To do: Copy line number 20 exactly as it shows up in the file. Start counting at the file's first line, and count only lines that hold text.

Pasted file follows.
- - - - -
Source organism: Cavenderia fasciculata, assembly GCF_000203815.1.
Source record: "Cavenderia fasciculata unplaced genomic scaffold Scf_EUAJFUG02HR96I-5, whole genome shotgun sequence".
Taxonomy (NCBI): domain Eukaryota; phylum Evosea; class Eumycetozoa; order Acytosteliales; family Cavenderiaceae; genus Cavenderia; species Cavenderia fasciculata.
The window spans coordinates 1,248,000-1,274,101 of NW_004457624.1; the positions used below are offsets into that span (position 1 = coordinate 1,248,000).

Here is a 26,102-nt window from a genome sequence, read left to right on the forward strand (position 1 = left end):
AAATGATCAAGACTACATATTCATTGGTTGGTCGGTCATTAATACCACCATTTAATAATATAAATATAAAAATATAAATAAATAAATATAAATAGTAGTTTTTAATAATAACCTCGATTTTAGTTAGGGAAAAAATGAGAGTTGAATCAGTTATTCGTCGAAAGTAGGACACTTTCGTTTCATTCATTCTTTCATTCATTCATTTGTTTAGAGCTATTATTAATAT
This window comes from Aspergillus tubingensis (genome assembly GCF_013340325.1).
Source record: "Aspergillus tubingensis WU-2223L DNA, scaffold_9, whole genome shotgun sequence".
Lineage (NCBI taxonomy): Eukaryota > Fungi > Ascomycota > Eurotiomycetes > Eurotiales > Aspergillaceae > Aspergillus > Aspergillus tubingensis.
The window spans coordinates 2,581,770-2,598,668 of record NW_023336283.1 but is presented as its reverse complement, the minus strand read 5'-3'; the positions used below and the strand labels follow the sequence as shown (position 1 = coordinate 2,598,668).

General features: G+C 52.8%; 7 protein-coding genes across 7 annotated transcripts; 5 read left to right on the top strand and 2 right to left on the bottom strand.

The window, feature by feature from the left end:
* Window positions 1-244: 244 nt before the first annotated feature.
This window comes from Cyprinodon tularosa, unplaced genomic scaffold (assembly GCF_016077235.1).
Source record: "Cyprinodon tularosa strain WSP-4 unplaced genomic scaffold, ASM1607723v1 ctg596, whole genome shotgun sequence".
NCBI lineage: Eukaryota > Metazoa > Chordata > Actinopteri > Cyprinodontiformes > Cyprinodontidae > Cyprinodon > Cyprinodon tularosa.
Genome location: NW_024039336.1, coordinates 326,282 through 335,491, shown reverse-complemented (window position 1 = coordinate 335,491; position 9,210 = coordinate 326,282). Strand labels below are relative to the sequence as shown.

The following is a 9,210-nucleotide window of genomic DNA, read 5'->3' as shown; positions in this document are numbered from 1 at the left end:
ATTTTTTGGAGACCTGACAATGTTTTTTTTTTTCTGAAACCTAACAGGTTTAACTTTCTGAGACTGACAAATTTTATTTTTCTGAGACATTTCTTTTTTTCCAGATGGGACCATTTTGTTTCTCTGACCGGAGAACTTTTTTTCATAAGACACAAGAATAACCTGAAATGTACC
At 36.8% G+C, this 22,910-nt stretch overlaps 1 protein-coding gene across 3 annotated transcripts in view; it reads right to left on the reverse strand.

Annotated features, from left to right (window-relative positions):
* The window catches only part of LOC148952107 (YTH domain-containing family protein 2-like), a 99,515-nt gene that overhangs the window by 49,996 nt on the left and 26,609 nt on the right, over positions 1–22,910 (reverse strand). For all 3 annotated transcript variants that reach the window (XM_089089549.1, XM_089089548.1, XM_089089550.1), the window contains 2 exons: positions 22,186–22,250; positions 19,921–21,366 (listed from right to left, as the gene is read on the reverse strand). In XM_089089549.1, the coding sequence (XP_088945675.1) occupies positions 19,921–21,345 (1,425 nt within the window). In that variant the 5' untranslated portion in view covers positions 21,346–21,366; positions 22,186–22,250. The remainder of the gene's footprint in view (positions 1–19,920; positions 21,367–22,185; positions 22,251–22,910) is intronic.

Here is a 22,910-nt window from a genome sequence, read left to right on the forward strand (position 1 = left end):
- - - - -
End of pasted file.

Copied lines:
At 36.8% G+C, this 22,910-nt stretch overlaps 1 protein-coding gene across 3 annotated transcripts in view; it reads right to left on the reverse strand.